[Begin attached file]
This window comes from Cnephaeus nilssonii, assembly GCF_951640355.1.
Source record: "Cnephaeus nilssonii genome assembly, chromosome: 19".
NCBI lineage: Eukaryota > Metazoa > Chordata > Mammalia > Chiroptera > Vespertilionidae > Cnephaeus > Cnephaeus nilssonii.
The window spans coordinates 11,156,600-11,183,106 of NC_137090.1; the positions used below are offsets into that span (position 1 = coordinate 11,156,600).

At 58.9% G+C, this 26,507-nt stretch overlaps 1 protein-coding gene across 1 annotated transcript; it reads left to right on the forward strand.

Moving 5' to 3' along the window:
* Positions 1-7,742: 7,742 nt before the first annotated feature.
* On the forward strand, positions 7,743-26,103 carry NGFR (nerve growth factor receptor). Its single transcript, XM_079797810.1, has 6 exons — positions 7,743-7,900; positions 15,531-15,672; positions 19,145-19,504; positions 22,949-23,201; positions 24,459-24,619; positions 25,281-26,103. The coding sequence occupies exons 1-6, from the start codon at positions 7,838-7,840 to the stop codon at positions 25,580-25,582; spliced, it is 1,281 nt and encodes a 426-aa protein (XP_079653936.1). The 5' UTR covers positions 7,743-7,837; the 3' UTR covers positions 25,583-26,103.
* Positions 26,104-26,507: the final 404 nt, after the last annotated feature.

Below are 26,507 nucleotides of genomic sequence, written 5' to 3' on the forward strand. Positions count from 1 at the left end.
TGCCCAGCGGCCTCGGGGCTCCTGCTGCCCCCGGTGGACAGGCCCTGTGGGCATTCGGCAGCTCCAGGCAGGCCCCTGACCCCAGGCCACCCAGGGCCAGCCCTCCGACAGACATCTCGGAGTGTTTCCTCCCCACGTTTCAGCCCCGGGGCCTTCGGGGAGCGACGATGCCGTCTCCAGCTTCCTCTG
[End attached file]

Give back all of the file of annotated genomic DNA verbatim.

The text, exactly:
This window comes from Cnephaeus nilssonii, assembly GCF_951640355.1.
Source record: "Cnephaeus nilssonii genome assembly, chromosome: 19".
NCBI lineage: Eukaryota > Metazoa > Chordata > Mammalia > Chiroptera > Vespertilionidae > Cnephaeus > Cnephaeus nilssonii.
The window spans coordinates 11,156,600-11,183,106 of NC_137090.1; the positions used below are offsets into that span (position 1 = coordinate 11,156,600).

At 58.9% G+C, this 26,507-nt stretch overlaps 1 protein-coding gene across 1 annotated transcript; it reads left to right on the forward strand.

Moving 5' to 3' along the window:
* Positions 1-7,742: 7,742 nt before the first annotated feature.
* On the forward strand, positions 7,743-26,103 carry NGFR (nerve growth factor receptor). Its single transcript, XM_079797810.1, has 6 exons — positions 7,743-7,900; positions 15,531-15,672; positions 19,145-19,504; positions 22,949-23,201; positions 24,459-24,619; positions 25,281-26,103. The coding sequence occupies exons 1-6, from the start codon at positions 7,838-7,840 to the stop codon at positions 25,580-25,582; spliced, it is 1,281 nt and encodes a 426-aa protein (XP_079653936.1). The 5' UTR covers positions 7,743-7,837; the 3' UTR covers positions 25,583-26,103.
* Positions 26,104-26,507: the final 404 nt, after the last annotated feature.

Below are 26,507 nucleotides of genomic sequence, written 5' to 3' on the forward strand. Positions count from 1 at the left end.
TGCCCAGCGGCCTCGGGGCTCCTGCTGCCCCCGGTGGACAGGCCCTGTGGGCATTCGGCAGCTCCAGGCAGGCCCCTGACCCCAGGCCACCCAGGGCCAGCCCTCCGACAGACATCTCGGAGTGTTTCCTCCCCACGTTTCAGCCCCGGGGCCTTCGGGGAGCGACGATGCCGTCTCCAGCTTCCTCTG